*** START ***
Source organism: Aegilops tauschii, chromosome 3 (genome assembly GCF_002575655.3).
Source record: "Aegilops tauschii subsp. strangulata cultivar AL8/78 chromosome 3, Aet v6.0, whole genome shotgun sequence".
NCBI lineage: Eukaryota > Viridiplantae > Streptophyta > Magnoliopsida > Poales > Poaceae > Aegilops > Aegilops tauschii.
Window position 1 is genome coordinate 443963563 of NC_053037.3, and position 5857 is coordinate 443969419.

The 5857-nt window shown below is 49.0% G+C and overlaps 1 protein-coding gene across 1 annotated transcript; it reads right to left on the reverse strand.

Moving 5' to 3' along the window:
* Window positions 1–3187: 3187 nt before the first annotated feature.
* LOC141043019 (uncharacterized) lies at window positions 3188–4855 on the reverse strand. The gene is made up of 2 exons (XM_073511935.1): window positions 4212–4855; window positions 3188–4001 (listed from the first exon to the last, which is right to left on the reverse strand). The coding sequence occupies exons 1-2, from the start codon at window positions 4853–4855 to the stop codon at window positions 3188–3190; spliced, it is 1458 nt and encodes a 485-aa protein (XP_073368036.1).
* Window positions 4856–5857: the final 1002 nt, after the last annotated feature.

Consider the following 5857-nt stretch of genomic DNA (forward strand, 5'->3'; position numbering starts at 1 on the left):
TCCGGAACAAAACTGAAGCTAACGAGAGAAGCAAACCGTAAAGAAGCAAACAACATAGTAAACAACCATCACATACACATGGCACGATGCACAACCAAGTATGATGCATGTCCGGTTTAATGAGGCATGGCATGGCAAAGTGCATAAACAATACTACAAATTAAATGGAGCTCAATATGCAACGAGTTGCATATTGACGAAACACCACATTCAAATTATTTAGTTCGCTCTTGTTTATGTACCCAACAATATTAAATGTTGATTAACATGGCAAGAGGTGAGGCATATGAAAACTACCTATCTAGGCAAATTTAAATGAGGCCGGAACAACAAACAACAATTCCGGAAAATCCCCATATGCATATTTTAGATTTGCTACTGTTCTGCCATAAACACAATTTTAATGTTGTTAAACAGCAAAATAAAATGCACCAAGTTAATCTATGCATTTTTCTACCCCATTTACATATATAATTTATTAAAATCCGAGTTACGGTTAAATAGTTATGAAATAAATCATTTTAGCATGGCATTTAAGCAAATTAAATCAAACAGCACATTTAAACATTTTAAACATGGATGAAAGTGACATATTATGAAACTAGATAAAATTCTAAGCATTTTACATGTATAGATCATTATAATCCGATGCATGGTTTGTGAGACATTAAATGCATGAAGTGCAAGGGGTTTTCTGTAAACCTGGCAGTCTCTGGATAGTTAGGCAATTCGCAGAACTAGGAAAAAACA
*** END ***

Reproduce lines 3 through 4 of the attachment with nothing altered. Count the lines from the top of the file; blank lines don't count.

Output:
NCBI lineage: Eukaryota > Viridiplantae > Streptophyta > Magnoliopsida > Poales > Poaceae > Aegilops > Aegilops tauschii.
Window position 1 is genome coordinate 443963563 of NC_053037.3, and position 5857 is coordinate 443969419.